Western Lands and the American Revolution

By Thomas Perkins Abernethy | Go to book overview

CHAPTER IX
VIRGINIA AND THE TRANSYLVANIA COMPANY

WHEN Virginia's Indian boundary was established in 1771 by the marking of Donelson's line from the Holston to the mouth of the Kentucky, much desirable land lying in Clinch and Powell's Valleys, just east of Cumberland Gap, was left in the Indian country. At the time when settlers were moving across the Virginia line into the Watauga Valley, others were occupying the valley of the Clinch. Prominent among them were William Russell, son of the Knight of the Golden Horseshoe from Orange, and Daniel Smith, the erstwhile school-teacher from Wolf Hills. In 1772 the Watauga people leased their lands from the Cherokee and established a committee to administer affairs pending a more permanent arrangement. The Clinch settlers continued to consider their territory as being in Virginia and to take an active part in the government of Fincastle County.1

Naturally this situation could not exist indefinitely. In the spring of 1774 a group of speculators, including three members of the governor's council--William Byrd, John Page and Ralph Wormeley, along with Patrick Henry and his brother-in-law William Christian--determined to make an effort to buy from the Cherokee the lands in question. They sent William Kennedy to consult the natives, and he returned with a favorable reply. On April 5 Governor Dunmore wrote to John Stuart, the Indian agent, instructing him to take measures to defeat the designs of a group of men who were trying to buy lands from the Cherokee. It seems highly probable that it was the Byrd group which he had in mind, particularly in view of the fact that nothing more was ever heard of their scheme. It was not until April 19 that William Murray wrote the petition which notified Dunmore of the Camden-Yorke opinion; consequently, Byrd and his associates may have proceeded without a knowledge of it.2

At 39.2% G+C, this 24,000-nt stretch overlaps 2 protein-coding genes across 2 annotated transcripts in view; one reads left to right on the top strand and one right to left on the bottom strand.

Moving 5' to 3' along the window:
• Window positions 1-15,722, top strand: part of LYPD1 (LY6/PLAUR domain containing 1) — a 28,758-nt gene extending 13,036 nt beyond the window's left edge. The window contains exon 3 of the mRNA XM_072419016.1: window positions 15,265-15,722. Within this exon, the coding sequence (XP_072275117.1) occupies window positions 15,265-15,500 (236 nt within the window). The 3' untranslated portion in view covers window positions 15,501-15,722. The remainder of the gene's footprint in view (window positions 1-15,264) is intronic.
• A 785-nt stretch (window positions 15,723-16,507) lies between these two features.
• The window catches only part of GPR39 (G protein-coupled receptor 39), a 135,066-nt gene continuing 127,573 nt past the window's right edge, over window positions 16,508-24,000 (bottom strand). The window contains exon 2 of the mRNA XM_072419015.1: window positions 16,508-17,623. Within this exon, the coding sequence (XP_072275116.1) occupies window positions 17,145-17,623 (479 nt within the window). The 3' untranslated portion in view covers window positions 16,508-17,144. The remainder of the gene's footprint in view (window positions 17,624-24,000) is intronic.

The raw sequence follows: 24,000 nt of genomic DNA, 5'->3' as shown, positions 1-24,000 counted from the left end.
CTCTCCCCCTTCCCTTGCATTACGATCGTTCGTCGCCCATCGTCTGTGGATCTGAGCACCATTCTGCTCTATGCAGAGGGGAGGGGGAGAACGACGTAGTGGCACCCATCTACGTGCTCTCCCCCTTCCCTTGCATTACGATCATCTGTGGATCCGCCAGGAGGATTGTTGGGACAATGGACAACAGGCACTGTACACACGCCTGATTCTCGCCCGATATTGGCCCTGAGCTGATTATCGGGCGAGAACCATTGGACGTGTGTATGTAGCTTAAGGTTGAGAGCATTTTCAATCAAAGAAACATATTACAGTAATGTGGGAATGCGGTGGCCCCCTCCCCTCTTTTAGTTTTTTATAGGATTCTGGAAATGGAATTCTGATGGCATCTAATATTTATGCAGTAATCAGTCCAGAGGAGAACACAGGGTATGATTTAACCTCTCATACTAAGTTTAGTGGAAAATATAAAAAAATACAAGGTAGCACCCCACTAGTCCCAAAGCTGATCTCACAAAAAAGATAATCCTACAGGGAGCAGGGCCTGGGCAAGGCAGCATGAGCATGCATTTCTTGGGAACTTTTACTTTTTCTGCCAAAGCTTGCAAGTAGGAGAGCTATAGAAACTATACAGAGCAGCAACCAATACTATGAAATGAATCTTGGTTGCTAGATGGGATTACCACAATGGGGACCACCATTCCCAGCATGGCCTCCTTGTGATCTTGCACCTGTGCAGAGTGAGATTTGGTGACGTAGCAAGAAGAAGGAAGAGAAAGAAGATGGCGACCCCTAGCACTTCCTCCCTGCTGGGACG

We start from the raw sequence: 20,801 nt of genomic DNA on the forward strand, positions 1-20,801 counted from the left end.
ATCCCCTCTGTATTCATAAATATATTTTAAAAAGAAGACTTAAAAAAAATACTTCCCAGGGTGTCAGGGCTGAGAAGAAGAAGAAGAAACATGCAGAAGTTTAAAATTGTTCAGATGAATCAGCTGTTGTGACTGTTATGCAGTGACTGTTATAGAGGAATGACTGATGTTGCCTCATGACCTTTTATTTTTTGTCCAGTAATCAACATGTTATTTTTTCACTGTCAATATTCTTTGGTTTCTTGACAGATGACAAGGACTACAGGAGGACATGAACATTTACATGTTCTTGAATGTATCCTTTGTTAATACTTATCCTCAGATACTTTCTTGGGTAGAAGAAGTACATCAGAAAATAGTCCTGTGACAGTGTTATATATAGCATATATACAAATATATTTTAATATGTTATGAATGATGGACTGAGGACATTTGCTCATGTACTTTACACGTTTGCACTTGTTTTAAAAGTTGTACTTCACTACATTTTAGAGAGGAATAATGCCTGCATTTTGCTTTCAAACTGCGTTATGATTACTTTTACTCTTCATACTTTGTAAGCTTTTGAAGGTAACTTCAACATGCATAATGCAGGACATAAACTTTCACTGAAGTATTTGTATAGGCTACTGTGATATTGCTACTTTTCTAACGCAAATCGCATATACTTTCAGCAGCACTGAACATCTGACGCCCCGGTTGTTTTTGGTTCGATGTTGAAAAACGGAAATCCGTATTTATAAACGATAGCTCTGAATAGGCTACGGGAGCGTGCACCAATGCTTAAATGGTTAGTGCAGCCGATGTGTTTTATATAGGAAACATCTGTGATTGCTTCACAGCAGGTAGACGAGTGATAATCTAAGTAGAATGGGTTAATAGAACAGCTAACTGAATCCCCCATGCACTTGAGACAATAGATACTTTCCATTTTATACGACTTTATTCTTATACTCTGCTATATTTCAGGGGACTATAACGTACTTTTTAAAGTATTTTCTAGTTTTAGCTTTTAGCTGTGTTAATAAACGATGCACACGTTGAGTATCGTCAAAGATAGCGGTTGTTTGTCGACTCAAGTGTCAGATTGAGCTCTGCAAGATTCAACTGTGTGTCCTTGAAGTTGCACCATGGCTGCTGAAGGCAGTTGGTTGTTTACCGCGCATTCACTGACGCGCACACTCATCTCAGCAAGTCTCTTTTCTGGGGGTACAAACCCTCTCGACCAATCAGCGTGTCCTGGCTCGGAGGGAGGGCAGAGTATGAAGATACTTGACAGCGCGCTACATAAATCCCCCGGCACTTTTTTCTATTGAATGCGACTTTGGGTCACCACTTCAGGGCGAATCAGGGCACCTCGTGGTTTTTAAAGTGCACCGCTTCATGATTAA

The next plan to buy these lands from the Cherokee came out of North Carolina. The organizers of the movement were Judge Richard

____________________
1
T. P. Abernethy, From Frontier to Plantation in Tennessee, map p. 5, p. 9.
2
Deposition of William Christian, June 3, 1777, C.V.S.P., I, 288-289; deposition of Patrick Henry, June 4, 1777, ibid., 289-290; Dunmore to Stuart, April 5, 1774, C.O., series 5, 1353.

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